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Critic's Notebook: Passion projects pay off at Golden Globes and at box office

In movieland, passion plus quality can pay, as this year's crop of award contenders proves.

January 18, 2011|By Betsy Sharkey, Los Angeles Times Film Critic
  • Christian Bale as Dicky Eklund and Mark Wahlberg as Micky Ward star in "The Fighter."
Christian Bale as Dicky Eklund and Mark Wahlberg as Micky Ward star in "The… (JoJo Whilden, Fighter,…)

What struck me in watching the Golden Globes on Sunday night — other than wondering whether the Hollywood Foreign Press Assn. had actually meant to ask that other British comic to host, you know, the brilliant one? Eddie Izzard? — was that in film, the results, while predictable, turned out to also be quite hopeful.

Golden Globes: A critic's notebook on the Golden Globes in the Jan. 18 Calendar, about how passion and quality can pay off in the movie business, described "Barney's Version" as "a $3-million adaptation of Mordecai Richler's acerbic novel and largely backed by Canadian interests." In fact, the budget was $30 million. —

Beyond the glitter and glam, the winners en masse represented cinema's true soul — that idealized one in which passion and art really do trump payoff when critical decisions are being made.

There are always the under-funded, indie exceptions; last year's major one was "The Hurt Locker." But this year, it's becoming the dominant trend as one Hollywood guild after another, one critic's group after another, announces their chosen ones. The traction is such that the passion projects are sure to define next Tuesday's Oscar nominations as well.

Since the relative value of movies is so often tied to money, consider this: With the exception of "Toy Story 3," which was both excellent and expensive at around $200 million, the Globes winners were all cases of great ambition, extraordinary craft and relatively little financial means. While this creative collective wasn't financed by mom and dad's credit cards, several came close. The kicker, and what gives me hope for the future, is that the films have all paid off at the box office as well (studio execs, please take note).

Here's the basic math: The six films that took every one of the top categories (again, animation excepted) cost about $100 million combined to make. Let's begin with "The Kids Are All Right" — with a $4-million budget, this independently financed project about what binds a family took the comedy category and Annette Bening won lead actress/comedy.

"The Fighter" had a $25-million budget and years of actor Mark Wahlberg's unflagging devotion, with Christian Bale and Melissa Leo snagging the supporting actor wins for their performances in this uplifting but edgy boxing saga. "Black Swan," at $13 million and loosely tied to a conversation between a director and a star a decade ago about a shared love of the world of ballet, brought a lead dramatic actress win for Natalie Portman.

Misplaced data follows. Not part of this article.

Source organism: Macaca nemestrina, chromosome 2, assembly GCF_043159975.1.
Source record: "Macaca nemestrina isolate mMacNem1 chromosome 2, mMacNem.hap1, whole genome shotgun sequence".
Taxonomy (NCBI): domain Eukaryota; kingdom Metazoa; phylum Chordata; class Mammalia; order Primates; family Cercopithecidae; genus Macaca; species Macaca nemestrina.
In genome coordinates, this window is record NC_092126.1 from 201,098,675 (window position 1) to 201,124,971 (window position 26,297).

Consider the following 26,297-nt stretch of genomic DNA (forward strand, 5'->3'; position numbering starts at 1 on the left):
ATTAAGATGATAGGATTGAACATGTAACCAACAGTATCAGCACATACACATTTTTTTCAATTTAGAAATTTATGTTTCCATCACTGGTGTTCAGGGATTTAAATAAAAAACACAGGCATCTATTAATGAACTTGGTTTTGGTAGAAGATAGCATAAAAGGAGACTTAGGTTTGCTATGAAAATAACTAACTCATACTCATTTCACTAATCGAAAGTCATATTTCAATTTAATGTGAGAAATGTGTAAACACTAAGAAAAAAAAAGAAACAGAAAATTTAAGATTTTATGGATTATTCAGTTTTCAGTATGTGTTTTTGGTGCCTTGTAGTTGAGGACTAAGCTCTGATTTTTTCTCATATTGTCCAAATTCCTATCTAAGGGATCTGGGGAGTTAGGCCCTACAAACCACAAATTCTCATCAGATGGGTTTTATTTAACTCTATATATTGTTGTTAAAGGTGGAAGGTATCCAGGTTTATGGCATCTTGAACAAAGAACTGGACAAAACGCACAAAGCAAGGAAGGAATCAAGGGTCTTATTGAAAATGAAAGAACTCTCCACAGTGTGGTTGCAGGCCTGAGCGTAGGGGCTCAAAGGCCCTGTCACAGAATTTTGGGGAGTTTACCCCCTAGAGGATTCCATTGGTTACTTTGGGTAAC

Meanwhile, "The King's Speech," with $12 million to tell its story of how a friendship changed history, and in part funded by a British film group that presenter Helen Mirren lamented no longer exists, won Colin Firth a Globe for lead actor in a drama. The surprise of "Barney's Version," a $3-million adaptation of Mordecai Richler's acerbic novel and largely backed by Canadian interests, brought a lead actor in a comedy win for Paul Giamatti.

And on the high end, a still modest $40 million was spent on "The Social Network" to capture the beginnings of a cultural juggernaut. That film, which comes closest to being a product of the studio system, took home four wins including best drama, director and screenwriter.

The message is a simple one: Passion plus quality can pay. By making film personal again, the invention of an artistic vision rather than a pile of studio notes and marketing concerns, there is at least the chance that the result will be distinctive, memorable, possibly even a classic. That sense of sacrifice to ensure quality ran like a current through the night's emotional acceptance speeches. Or as "The Social Network" screenwriter Aaron Sorkin put it, elite (as in smart) is not a dirty word.

Hollywood was once a place that recognized the power of a singular vision, where true auteurs were nurtured, their voices heard, their opinions carried weight. What, I wonder, are the industry powerbrokers doing to ensure the art form is truly advancing? What sort of future are the giants with the deep pockets investing in?

I'm not advocating that we lose the popcorn thrillers, the Milk Dud comedies, the blockbusters and the rest — life wouldn't be the same without them. But merely that we take serious note of the current crop of critical darlings, the ones whose praises everyone will be singing for the next few months. Their success would argue for a future that seeks out and supports more of the voices that sound different, that are often prickly and difficult, that resist easy compromise. Their success would attest to the idea that with great risk there can be great reward. A different, but perhaps better, bottom line.

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